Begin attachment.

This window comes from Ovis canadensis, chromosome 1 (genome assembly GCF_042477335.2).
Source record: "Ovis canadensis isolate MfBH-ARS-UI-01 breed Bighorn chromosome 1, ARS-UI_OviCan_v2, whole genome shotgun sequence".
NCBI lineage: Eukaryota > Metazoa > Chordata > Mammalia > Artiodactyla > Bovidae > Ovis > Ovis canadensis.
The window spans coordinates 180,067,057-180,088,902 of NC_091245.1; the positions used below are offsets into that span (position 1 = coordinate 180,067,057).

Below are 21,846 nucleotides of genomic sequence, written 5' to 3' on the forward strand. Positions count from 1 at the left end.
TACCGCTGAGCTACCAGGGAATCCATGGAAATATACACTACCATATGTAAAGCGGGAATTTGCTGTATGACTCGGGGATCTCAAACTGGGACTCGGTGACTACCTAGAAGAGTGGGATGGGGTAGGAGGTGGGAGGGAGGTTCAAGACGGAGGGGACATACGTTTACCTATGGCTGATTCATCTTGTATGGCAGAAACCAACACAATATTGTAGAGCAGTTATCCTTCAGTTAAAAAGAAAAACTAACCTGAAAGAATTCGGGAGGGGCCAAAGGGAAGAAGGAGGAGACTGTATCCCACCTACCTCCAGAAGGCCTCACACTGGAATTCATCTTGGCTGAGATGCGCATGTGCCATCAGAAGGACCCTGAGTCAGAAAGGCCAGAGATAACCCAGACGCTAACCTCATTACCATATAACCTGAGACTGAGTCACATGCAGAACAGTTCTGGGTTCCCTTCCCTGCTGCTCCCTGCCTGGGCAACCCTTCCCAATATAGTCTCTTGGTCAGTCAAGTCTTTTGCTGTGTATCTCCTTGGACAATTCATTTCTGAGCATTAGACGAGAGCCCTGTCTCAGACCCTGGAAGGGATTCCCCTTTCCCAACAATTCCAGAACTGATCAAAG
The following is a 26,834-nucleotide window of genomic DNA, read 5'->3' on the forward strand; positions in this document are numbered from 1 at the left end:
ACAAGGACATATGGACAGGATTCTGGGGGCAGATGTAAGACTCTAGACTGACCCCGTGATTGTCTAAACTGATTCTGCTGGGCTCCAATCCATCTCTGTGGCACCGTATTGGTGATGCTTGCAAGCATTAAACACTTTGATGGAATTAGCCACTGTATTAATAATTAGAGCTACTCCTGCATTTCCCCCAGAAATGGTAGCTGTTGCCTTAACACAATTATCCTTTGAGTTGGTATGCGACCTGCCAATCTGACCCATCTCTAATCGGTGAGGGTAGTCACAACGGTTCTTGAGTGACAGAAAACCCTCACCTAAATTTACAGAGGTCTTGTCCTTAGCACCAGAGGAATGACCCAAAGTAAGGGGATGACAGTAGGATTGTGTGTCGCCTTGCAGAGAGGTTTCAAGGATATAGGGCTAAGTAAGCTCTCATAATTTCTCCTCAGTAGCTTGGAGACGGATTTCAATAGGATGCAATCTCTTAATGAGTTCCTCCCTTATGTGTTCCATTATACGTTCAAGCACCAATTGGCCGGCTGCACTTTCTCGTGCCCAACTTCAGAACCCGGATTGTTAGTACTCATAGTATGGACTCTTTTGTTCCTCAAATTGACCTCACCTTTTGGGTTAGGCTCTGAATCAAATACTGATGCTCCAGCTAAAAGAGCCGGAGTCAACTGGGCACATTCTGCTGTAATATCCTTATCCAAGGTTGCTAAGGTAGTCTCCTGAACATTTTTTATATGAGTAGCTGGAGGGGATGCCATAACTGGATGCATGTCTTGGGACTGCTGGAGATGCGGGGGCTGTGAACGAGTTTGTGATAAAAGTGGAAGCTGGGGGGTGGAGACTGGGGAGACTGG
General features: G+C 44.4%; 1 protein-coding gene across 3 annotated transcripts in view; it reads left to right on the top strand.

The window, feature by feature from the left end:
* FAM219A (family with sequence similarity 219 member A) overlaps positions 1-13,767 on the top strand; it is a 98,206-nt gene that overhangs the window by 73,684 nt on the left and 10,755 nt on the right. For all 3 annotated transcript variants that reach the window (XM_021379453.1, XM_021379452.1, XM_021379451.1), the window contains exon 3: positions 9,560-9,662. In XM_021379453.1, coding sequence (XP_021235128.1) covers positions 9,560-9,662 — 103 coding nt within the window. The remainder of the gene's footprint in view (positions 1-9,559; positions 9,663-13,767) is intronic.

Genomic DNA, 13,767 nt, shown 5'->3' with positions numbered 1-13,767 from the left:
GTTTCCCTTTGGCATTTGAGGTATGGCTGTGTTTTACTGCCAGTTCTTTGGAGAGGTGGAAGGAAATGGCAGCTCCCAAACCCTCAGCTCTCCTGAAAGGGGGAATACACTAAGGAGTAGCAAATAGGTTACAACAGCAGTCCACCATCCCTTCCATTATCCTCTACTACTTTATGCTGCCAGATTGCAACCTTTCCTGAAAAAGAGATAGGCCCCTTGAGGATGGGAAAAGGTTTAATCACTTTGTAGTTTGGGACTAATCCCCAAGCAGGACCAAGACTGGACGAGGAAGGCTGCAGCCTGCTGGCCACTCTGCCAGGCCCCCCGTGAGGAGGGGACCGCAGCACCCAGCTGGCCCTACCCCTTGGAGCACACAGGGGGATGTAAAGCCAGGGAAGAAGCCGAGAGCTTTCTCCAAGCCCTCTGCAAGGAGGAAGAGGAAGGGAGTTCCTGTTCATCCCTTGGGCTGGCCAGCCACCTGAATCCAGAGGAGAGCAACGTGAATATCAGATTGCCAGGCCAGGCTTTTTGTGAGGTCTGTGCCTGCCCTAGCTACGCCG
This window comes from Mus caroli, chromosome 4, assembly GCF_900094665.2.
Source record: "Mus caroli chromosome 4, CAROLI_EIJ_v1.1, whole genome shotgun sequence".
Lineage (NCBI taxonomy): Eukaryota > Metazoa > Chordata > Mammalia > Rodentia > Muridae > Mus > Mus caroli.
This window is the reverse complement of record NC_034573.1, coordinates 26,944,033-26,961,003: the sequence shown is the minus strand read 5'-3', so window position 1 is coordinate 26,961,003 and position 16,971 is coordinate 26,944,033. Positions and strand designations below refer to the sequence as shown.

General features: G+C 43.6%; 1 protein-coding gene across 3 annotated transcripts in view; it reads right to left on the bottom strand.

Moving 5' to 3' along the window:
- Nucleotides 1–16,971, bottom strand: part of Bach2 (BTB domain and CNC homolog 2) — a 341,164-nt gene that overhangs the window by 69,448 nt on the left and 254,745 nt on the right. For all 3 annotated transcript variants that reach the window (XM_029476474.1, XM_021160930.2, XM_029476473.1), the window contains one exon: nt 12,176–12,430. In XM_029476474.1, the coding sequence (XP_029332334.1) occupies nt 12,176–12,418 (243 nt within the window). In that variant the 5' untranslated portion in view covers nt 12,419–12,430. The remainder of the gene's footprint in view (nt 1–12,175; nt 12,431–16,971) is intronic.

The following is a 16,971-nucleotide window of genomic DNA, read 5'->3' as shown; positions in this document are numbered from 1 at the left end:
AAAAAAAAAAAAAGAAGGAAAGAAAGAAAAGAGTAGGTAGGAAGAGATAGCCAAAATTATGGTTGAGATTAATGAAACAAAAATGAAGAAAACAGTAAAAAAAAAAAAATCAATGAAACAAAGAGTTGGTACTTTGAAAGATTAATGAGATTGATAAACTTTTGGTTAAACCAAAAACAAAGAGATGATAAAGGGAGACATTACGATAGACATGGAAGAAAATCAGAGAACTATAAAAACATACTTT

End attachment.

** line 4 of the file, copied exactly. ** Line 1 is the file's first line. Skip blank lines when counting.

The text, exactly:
The window spans coordinates 180,067,057-180,088,902 of NC_091245.1; the positions used below are offsets into that span (position 1 = coordinate 180,067,057).